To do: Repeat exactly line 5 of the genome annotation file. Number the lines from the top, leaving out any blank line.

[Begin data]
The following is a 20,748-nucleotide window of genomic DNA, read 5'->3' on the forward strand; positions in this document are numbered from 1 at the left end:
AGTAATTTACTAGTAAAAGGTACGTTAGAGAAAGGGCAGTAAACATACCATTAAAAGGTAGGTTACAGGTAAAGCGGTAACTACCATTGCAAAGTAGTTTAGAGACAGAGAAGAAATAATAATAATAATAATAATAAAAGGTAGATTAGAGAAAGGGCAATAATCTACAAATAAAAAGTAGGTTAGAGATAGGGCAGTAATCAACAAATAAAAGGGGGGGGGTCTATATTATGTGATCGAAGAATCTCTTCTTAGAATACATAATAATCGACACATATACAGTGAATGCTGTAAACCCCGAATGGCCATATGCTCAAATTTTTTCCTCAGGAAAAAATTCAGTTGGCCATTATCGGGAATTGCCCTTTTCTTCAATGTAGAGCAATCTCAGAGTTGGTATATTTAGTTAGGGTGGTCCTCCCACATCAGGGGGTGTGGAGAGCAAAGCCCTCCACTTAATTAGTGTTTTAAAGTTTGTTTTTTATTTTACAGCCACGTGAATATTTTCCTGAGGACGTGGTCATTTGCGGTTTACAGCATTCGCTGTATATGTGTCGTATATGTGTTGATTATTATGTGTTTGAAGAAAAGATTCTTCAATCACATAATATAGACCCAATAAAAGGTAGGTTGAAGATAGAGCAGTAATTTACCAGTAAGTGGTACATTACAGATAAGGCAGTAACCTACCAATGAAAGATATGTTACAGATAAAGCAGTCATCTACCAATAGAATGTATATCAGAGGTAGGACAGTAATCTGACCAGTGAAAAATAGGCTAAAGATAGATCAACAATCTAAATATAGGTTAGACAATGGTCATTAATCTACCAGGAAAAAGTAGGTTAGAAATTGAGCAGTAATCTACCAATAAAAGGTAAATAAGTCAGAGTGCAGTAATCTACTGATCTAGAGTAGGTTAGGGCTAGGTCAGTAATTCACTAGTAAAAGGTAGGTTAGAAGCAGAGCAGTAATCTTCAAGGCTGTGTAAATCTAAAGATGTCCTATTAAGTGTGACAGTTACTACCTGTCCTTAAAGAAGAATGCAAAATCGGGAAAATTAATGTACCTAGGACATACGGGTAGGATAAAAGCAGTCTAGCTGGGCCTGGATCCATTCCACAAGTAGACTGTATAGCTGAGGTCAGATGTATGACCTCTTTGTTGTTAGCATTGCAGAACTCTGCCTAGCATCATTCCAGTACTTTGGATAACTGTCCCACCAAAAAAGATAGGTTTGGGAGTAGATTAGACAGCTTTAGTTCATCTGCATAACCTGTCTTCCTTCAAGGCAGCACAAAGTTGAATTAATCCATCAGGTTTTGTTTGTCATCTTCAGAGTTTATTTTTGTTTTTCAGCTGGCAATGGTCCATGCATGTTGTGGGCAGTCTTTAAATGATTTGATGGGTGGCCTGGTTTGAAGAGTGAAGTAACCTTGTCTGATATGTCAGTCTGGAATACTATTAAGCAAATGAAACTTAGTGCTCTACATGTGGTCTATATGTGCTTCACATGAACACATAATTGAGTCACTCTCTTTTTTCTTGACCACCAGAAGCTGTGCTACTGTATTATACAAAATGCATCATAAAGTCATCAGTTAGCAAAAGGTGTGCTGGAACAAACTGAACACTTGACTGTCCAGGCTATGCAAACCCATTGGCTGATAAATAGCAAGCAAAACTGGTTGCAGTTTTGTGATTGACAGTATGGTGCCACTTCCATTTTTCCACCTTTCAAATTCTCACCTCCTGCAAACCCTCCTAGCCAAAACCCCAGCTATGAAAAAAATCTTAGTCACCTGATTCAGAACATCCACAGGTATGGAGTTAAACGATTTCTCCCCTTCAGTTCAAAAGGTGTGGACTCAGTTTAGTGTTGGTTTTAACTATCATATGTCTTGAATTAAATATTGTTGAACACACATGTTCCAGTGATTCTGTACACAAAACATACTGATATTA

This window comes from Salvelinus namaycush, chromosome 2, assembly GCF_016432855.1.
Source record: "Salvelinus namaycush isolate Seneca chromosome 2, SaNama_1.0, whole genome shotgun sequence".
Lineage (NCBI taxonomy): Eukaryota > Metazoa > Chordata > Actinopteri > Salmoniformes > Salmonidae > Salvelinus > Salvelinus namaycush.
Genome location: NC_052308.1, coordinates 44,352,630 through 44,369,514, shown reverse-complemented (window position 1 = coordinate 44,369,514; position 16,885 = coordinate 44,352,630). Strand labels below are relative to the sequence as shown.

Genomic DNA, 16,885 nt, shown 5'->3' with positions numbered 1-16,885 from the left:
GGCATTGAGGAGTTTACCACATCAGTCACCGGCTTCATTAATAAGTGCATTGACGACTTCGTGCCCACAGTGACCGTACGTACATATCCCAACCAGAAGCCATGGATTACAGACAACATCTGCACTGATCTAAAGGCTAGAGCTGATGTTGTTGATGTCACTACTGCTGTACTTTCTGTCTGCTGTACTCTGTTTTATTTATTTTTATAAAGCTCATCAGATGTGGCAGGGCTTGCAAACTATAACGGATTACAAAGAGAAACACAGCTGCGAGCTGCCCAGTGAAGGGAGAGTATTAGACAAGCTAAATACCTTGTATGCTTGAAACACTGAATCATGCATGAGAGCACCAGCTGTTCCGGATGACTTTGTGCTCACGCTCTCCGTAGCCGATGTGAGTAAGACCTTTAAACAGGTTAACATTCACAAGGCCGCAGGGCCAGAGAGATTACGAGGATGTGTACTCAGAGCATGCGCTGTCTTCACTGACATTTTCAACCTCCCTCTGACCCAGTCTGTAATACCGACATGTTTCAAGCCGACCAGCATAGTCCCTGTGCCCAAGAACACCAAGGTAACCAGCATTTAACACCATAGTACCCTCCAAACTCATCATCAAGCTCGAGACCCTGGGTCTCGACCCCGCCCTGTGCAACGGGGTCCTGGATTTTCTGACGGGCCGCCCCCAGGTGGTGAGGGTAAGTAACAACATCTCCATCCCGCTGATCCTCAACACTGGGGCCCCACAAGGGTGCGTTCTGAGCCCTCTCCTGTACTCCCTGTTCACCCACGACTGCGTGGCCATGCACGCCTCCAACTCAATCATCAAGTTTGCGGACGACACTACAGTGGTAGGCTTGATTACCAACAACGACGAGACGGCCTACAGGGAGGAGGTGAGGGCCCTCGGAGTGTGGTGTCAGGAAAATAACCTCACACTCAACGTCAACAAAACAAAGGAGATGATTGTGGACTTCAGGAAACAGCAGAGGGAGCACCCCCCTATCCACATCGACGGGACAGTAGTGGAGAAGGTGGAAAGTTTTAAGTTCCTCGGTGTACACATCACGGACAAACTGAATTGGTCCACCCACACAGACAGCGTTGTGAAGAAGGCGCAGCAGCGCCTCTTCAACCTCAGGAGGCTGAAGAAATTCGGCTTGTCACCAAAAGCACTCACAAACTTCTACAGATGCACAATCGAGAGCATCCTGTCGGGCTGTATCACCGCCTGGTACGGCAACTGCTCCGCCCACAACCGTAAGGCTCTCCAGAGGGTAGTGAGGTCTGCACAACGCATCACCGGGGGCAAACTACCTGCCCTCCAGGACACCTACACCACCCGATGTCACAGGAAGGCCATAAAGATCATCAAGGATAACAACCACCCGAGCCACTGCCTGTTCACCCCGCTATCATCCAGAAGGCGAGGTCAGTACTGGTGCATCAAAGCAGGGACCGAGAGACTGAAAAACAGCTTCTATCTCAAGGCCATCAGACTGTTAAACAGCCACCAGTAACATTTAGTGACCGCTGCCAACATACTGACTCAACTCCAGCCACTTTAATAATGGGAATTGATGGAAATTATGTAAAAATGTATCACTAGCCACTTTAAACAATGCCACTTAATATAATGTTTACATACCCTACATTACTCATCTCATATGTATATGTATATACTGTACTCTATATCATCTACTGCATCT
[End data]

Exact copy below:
Lineage (NCBI taxonomy): Eukaryota > Metazoa > Chordata > Actinopteri > Salmoniformes > Salmonidae > Salvelinus > Salvelinus namaycush.